In 2014, 14 new species of "dancing frogs" were discovered in the Western Ghats, a wildlife-rich mountainous region along the west coast of Peninsular India.
These Indian dancing frogs are named for the antics males get up to when they want to grab the attention of a female.
Perched on a wet rock in a noisy, fast-flowing stream, a male sings and waves to the females. He lifts and stretches a leg to flag his white, webbed toe.
Any rival males on the territory are literally kicked out by the singing-and-dancing male.
It now turns out that this foot-waving, which was observed in nine species of the genus Micrixalus, is not the only bizarre trait that runs in the family.
For the first time, researchers have found the tadpoles of a dancing frog, specifically the Kallar dancing frog (Micrixalus herrei).
Unlike most tadpoles, which live in water, they live underground until they develop into froglets.
They have several adaptations to deal with a burrowing lifestyle.
First, they can swim in sand. Their bodies are muscular and flattened, like eels. They shift sand grains by moving their heads sideways, while their bodies and tails propel them forward.
The tadpoles' eyes are covered with skin to shield against the wear and tear of swimming in harsh gravel. Their internal organs are protected by ribs.
They breathe mainly through the skin, thanks to a network of capillaries just below the skin – which also means they are a tad red on the underside.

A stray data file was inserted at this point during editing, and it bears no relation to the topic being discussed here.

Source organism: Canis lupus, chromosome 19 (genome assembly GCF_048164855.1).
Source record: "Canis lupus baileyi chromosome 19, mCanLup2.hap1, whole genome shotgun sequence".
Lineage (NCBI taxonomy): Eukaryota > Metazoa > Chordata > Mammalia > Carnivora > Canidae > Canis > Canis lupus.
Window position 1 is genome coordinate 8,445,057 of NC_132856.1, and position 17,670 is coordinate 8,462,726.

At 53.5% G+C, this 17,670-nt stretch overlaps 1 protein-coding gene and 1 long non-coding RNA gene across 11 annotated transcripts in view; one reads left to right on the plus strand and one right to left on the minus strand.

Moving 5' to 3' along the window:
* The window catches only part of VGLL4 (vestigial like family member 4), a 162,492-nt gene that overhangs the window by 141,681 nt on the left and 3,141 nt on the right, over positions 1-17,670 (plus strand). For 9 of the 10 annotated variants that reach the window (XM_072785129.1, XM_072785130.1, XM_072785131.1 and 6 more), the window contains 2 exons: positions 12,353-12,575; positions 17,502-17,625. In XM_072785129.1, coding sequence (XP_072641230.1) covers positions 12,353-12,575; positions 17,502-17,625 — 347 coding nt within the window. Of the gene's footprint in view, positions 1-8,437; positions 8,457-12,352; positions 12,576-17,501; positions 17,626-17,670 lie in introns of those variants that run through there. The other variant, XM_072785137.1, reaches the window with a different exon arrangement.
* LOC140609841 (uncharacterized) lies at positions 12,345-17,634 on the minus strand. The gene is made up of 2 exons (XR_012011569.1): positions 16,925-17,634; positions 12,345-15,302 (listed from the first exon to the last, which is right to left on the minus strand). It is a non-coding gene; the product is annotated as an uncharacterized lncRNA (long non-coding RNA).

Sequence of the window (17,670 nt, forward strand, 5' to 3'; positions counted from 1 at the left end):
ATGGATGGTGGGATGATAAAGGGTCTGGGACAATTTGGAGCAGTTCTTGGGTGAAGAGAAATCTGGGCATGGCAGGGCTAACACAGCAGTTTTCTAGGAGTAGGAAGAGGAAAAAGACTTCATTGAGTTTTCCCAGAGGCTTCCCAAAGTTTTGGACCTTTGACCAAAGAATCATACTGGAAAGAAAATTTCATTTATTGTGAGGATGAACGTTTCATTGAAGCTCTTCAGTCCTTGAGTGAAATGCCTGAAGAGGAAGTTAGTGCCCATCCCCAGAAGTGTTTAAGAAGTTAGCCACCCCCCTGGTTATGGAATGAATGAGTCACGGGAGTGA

Their underground lifestyle helps explain why nobody has ever found the tadpoles of a dancing frog before, even though the first Micrixalus species was described in 1882.
The Indian dancing frogs are the last of the 54 frog and toad families in the world to have their tadpoles discovered.
Most frogs lead a "biphasic" life: the first "tadpole" phase is aquatic and the second "adult" phase is terrestrial, says S. D. Biju of the University of Delhi, who also led the 2014 discovery of 14 new dancing frogs. But the Kallar dancing frog's tadpoles are "fossorial", meaning they always live under the soil.
In earlier expeditions, Biju never saw dancing frog tadpoles swimming or resting in the water. So he decided to look for them in the sandy beds of the streams where females bury their eggs.
He found the tadpoles at depths of 4 to 16 inches (10-40cm) in the sandy earth. When he exposed them they swam back into the sand.
Biju has published his findings in the journal PLOS ONE.
The tadpoles do not just live in sand. They also nibble on it, drawing nutrients from the organic matter present among sand particles.
Their long, coiled guts are chock-full of sand. Thick, serrated lips around each tadpole's toothless mouth keep the larger sand particles from entering.
"It is an interesting finding, predominantly because it was an entire family of frogs where we previously had very little indication of what the tadpoles were like," says amphibian biologist Jodi Rowley of the Australian Museum Research Institute, who was not involved in the study.
"Members of at least five other families are known to have fossorial tadpoles, so it's not unique among the frog world, but it is relatively rare," she adds.
"These tadpoles are also interesting because they are very similar to other fossorial tadpoles," says Rowley. "Clearly there's a particular body shape, etc. that works when you need to 'swim' underground."